Ludwig Ott a Roman Catholic theologian during the 1900’s explains the perpetual sacrifice dogma, made official by the Council of Trent in the middle of the sixteenth century.
- Ott states, The holy Mass is a true and proper sacrifice.
- It is physical and propitiatory, removing sins and conferring the grace of repentance. Propitiated by the offering of this sacrifice, God, by granting the grace of the gift of Penance, remits trespasses and sins however grievous they may be.”
- God’s satisfaction regarding sin depends on the weekly mass.
- Why attending mass is so important.
- Roman Catholics like Protestants believe that Jesus died once for sins but their doctrine and practice of mass leads to the error of believing a “repeated” sacrifice or “offering” is necessary.
- Their sacrament of The Lord’s Supper or miracle of Mass is described as transubstantiation.
- Trans meaning “across” and substantiation from the word “substance” meaning Christ’s literal presence is across the substance of the bread and wine.
- Transformed supernaturally while still remaining bread and wine on an atomic level.
They call it an “unbloody” sacrifice that makes present the one sacrifice.
- This is a saving grace in that it is viewed as keeping grace.
- This grace is given in what they call the Eucharist, what they call The Last Supper.
- Grace comes to participants ex opera operato [Latin] “through the working of the work.”
- The sacrament automatically infusing grace into a person.
- Participating in what is that is keeping you in grace.
This is an error in their doctrine and practice.
- Christ neither literally nor ceremonially suffers on an ongoing basis.
- If this was the case, Jesus would have been dying and re-dying “since the foundation of the world” (v. 26).
This a reference to the beginning of time, specifically at the fall.
- This by the way, is a reference to young earth!
- Not long after everything was created, there was a need for a Savior from sin that entered the world!
Verse 26 slams the door on this saying Christ “appeared once for all.”
- Meaning when He came to earth.
- [Question] “When did he come?” “At the end of the ages” meaning 2,000 years ago.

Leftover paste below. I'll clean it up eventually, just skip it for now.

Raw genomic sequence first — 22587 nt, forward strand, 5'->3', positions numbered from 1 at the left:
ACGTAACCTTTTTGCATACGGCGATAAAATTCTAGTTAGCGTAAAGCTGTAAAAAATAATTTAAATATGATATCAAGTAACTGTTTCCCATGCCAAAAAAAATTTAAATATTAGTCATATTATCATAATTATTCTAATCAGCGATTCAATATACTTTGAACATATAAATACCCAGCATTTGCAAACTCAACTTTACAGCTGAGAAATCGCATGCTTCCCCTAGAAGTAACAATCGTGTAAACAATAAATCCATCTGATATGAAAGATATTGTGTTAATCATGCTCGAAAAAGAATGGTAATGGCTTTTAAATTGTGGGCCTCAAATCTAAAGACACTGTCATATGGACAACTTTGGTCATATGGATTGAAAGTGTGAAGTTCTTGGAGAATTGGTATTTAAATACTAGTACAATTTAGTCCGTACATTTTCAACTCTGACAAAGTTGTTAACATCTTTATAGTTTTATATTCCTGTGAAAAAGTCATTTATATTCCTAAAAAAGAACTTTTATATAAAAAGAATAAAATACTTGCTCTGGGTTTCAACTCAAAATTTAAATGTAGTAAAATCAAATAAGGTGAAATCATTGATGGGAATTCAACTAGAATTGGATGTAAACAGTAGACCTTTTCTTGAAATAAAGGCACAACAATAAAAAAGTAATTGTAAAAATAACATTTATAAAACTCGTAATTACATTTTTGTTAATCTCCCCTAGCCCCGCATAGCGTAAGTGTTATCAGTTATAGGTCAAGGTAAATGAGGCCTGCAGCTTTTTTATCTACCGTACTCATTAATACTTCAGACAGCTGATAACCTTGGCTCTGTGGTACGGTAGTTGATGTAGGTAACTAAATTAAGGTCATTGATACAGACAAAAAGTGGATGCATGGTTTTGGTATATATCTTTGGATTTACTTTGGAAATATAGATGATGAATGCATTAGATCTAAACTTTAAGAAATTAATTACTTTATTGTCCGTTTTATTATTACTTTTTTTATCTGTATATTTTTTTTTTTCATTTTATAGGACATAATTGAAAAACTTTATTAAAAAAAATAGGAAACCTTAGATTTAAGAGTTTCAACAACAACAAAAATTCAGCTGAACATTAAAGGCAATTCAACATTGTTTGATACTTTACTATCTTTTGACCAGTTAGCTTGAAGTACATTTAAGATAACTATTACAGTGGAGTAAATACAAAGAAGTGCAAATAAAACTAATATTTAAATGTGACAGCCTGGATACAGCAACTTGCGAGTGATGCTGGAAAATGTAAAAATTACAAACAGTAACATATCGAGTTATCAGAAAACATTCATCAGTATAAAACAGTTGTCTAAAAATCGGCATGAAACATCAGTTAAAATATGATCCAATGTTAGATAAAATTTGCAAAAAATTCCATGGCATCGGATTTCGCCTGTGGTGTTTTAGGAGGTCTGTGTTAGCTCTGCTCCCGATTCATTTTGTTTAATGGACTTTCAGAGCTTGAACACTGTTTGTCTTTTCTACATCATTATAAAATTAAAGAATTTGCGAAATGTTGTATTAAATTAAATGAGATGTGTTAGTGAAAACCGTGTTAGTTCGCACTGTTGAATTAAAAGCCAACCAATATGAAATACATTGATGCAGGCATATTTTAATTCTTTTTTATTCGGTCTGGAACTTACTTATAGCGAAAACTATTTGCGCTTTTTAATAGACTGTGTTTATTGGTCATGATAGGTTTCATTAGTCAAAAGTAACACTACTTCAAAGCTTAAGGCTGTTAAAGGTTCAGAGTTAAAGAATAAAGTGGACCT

- Starting the clock on the end times!
ESV 1 Corinthians 10:11 Now these things happened to them as an example, but athey were written down for our instruction, bon whom the end of the ages has come.
ESV 1 Peter 1:20 He was foreknown before the foundation of the world but awas made manifest bin the last times for the sake of you
- What we are now living in!
“Why did he come?” “To put away sin” meaning to annul or remove sins. “How did he do this?”
- “By the sacrifice of himself” meaning “himself” nothing more and nothing less!
Again, this is Jesus who fitted you and me for heaven! Heaven’s ready for you and guess what? You are already made ready for heaven!
Verse 27 is the clearest New Testament reminder that we are going there!
“And just as it is appointed for man to die once, and after that comes judgment” (v. 27).
- This reality rings in the hearts of every one of us.
- The truth is that you have an “appointment” with death.
- In the mind of God, there is a reservation where you will die and you will come before his judgement!
- For believers we will suffer some “loss” or “grieve regrets” for what could or should have done for his glory (1 Corinthians 3:15) at his bema judgment.
- At the same time, being under Christ blood we will gain heaven.
- There is “no condemnation” for our sins (Romans 8:1).
- For unbelievers, they with the greatest sadness will stand at the great white throne judgment where names not written in the Lambs book of life, mean the eternal flames of Hell.
A reality all being true - is not the deep point of this verse.
- The point of this verse is bound up in the single word, “once.”
- The text uses our common experience with “death” saying you know people die “once.”